I've put it off for as long as I could, but after looking at Apple's trajectory vs. my own infrastructure for Mac support, it's looking like 2021 is the year that I have to say goodbye to the Mac as a primary target. This is a huge change that affects a number of my existing customers, so let's establish the important part first: I will continue to support my current Mac games for as long as I physically can. You bought a Mac version, you're keeping that Mac version. I didn't put out posts like this one for nothing. You gave me your money and have treated me very well this past decade, this house I'm working in wouldn't be my home without both Linux and Mac customers, you deserve at least some of my attention based on that alone. A lot of studios have been taking away your games lately, those studios are dickheads. Besides, the whole point I'm trying to make is that I'm not taking away your games, Apple is. I'll even attempt to build Apple Silicon binaries and support that hardware as well if it seems like it's easy to do without first-hand testing (admittedly a bit lofty to attempt, but considering I'll probably have to support Aarch64 on Linux/Windows soon anyway it doesn't seem crazy).
New games, however, will primarily be Linux (and Windows, if applicable) only. If a studio really twists my arm (we're talking "you get all the royalties" level of twisting) I'll think about it, but otherwise I'll instead defer to others who have become Apple experts and are now better suited to replace me in that role. I thought about putting it in the second tier along with consoles (which are now my gateway port to Linux instead, bizarrely enough), but considering the endgame is very clearly to make macOS more like iOS/tvOS (another subject that has been beaten to death, please don't e-mail me about this), it will almost certainly end up being in that category instead; that is to say, I'll help other developers support it but I won't be involved myself.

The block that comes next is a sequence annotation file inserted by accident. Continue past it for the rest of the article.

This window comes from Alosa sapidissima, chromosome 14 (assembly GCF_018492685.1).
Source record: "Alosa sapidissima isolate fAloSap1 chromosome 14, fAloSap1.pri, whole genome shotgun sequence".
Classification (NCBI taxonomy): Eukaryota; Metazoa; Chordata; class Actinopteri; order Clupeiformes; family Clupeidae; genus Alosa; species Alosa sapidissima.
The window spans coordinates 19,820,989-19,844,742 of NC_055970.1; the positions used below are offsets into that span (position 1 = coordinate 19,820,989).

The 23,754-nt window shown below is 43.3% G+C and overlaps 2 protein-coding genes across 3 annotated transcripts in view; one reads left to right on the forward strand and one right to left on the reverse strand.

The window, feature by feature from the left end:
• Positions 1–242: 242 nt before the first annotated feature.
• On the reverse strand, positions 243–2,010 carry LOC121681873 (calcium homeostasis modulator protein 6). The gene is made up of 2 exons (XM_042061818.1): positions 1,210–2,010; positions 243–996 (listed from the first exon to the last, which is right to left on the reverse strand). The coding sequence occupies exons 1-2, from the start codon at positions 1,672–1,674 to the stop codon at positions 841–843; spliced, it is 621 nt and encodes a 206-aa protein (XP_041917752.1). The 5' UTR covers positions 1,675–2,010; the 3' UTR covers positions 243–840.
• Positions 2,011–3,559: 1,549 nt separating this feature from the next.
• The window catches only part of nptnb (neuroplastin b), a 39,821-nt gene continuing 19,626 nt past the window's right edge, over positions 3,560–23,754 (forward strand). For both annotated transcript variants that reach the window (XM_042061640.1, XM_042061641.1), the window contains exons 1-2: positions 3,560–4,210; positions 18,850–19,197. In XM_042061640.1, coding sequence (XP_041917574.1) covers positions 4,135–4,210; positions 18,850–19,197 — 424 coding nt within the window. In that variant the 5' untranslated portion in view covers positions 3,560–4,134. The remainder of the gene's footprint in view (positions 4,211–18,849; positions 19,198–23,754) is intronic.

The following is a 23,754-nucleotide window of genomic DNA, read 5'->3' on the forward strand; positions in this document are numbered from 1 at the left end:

The "preserve the old, trim down the new" model makes the most sense to me. It still respects my existing customers, but doesn't permanently trap me into a loop where I half-support macOS because I did before, but it attracts new Mac customers that I now also have to support, but it won't be good support since I can barely run new Mac apps myself anymore... etc etc. Sure, my old games still get bought, but there's nothing quite like a brand new launch. In a way, I'm hoping to see a lot of Mac customers turn into Linux customers over time, so maybe I'll be able to see some of you again on a different platform.